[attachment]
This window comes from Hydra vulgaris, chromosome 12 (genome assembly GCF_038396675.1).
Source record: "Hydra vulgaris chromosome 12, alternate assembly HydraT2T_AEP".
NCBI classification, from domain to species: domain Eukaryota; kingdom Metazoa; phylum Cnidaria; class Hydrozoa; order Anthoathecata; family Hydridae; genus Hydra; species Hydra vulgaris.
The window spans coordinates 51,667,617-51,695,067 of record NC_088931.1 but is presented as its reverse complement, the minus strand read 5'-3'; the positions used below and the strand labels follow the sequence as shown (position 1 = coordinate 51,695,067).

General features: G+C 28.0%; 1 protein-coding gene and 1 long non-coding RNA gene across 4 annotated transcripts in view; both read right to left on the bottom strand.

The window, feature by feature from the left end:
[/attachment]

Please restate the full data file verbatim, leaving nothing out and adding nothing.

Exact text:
This window comes from Hydra vulgaris, chromosome 12 (genome assembly GCF_038396675.1).
Source record: "Hydra vulgaris chromosome 12, alternate assembly HydraT2T_AEP".
NCBI classification, from domain to species: domain Eukaryota; kingdom Metazoa; phylum Cnidaria; class Hydrozoa; order Anthoathecata; family Hydridae; genus Hydra; species Hydra vulgaris.
The window spans coordinates 51,667,617-51,695,067 of record NC_088931.1 but is presented as its reverse complement, the minus strand read 5'-3'; the positions used below and the strand labels follow the sequence as shown (position 1 = coordinate 51,695,067).

General features: G+C 28.0%; 1 protein-coding gene and 1 long non-coding RNA gene across 4 annotated transcripts in view; both read right to left on the bottom strand.

The window, feature by feature from the left end: